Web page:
Team composition:  Are the members of the team sufficiently prepared to engage in the project?  Does the proposed research necessitate the expertise of each member of the group in a significant way?  Are the students’ advisors sufficiently invested in the work and prepared to support all of the students on the project team?
Timeline: 
Final proposals must be submitted to the Office of Graduate and Postdoctoral Affairs no later than Monday, March 19 with awards announced no later than April 1. 
 
Contacts:
Beth Beal, Graduate and Postdoctoral Affairs Programs Administrator, 243.4014, BethBeal@virginia.edu
Phil Trella, Asst. VP for Graduate and Postdoctoral Affairs, 243.2018, trella@virginia.edu

Bringing Linguistics to Work

Fri, 03/16/2018 - 13:00
Brooks Hall Commons

Bringing Linguistics to Work
Friday, March 16, 1-3pm
Brooks Hall Commons
 
The world of work needs critical thinkers who deal in abstractions and ambiguity. It needs cross-cultural competency and lack of prescriptivism, flexibility and adaptability, and readiness to embrace change and complexity. Perhaps more than anything, the world of work needs people who are trained to think in systems – people who see puzzles and can find the underlying patterns and processes that structure visible and apparently chaotic surface representations in any domain. Participants in this workshop will be given the tools to bring a linguistic perspective to the texts and interactions that structure their job search. They will hear about people who are bringing linguistics to work in non-academic settings. And they will learn how to attend to the language they use in their professional self-presentation in resumes, cover letters, job interviews, and networking interactions.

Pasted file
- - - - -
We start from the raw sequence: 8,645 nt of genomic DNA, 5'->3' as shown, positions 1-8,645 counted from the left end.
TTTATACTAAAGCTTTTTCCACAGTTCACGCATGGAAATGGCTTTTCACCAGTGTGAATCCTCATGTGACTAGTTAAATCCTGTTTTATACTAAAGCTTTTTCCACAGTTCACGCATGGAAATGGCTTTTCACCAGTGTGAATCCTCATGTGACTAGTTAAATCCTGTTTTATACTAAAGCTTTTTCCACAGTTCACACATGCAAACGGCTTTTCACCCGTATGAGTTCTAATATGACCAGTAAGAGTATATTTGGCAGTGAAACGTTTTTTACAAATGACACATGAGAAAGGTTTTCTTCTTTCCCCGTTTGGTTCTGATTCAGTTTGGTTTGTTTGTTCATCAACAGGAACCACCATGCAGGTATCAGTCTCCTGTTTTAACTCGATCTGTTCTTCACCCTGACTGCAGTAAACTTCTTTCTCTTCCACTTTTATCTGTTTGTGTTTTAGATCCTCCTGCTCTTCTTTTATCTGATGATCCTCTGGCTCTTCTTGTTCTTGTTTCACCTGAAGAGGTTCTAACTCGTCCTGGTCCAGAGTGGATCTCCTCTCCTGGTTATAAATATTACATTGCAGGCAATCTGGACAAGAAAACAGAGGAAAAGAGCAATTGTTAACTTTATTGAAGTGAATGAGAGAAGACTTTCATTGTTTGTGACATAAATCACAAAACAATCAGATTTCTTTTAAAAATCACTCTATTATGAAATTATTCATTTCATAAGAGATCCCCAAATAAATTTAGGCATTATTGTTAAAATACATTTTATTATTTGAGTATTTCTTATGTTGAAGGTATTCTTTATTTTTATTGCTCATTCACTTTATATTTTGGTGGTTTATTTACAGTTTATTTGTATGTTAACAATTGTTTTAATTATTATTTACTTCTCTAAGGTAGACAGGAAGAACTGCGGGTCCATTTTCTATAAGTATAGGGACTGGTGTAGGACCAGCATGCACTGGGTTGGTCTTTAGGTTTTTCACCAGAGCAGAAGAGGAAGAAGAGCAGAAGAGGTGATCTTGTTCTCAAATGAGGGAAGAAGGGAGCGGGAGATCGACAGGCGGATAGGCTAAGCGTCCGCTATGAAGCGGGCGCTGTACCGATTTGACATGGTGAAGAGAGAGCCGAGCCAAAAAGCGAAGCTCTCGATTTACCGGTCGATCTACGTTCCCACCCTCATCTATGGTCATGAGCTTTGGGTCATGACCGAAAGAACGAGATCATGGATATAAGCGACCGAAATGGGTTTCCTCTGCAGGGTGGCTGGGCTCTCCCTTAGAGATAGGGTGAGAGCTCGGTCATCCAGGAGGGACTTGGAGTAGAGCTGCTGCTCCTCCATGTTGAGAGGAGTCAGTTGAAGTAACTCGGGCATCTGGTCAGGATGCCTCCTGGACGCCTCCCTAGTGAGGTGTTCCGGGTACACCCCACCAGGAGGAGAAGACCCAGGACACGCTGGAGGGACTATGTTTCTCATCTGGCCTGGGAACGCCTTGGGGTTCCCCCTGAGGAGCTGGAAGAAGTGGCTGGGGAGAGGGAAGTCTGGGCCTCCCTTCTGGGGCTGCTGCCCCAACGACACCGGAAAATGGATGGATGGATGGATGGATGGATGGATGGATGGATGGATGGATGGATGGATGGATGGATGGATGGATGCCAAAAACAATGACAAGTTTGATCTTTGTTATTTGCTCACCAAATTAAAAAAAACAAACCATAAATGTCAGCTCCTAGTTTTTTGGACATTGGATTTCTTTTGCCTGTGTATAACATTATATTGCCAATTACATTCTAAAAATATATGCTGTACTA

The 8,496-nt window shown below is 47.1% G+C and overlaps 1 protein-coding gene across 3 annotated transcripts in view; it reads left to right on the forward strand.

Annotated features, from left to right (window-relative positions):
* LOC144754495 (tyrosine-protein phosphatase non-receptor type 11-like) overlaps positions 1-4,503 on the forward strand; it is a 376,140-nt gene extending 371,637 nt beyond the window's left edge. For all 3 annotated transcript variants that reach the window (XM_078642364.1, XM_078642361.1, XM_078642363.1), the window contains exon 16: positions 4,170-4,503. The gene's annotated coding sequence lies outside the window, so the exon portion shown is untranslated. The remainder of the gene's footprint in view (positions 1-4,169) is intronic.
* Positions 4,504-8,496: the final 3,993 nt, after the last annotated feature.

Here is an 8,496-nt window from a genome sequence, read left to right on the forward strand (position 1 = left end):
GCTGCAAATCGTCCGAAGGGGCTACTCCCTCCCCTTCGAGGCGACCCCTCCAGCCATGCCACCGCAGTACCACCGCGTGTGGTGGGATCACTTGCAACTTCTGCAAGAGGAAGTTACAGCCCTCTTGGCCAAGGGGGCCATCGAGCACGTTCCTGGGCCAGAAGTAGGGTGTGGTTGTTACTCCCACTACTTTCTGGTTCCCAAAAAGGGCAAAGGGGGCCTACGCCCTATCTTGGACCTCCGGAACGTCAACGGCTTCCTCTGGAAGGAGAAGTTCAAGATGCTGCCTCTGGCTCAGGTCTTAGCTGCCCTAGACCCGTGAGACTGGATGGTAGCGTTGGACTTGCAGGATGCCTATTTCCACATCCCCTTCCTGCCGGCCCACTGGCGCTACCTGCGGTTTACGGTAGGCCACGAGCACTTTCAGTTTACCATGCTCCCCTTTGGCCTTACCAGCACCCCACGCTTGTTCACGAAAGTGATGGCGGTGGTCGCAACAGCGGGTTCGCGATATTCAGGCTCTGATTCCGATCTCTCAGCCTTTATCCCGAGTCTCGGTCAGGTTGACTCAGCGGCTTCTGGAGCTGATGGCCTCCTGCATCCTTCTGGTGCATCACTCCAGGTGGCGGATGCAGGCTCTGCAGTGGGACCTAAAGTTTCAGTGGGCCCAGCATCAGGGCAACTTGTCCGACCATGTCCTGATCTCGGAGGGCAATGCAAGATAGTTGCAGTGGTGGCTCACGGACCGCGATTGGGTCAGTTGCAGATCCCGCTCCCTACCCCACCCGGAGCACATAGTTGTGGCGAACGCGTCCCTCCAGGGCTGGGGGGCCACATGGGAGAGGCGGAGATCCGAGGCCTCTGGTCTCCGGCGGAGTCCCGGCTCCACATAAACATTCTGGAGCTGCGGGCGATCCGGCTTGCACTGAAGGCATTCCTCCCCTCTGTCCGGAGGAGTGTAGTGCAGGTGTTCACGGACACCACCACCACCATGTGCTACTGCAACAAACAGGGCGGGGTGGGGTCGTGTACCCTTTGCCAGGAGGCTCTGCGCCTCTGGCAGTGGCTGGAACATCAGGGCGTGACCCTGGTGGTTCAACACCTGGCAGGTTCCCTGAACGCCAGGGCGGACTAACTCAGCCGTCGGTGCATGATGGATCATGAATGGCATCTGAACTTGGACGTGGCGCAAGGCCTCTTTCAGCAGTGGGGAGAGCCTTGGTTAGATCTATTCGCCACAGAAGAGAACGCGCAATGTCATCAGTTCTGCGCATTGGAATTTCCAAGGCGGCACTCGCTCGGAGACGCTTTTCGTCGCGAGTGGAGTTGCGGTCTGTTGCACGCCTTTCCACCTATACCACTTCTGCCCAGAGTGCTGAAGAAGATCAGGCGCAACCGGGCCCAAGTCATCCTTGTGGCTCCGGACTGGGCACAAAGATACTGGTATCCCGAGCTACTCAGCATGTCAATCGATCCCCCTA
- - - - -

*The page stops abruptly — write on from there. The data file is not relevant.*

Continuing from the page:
About the speaker: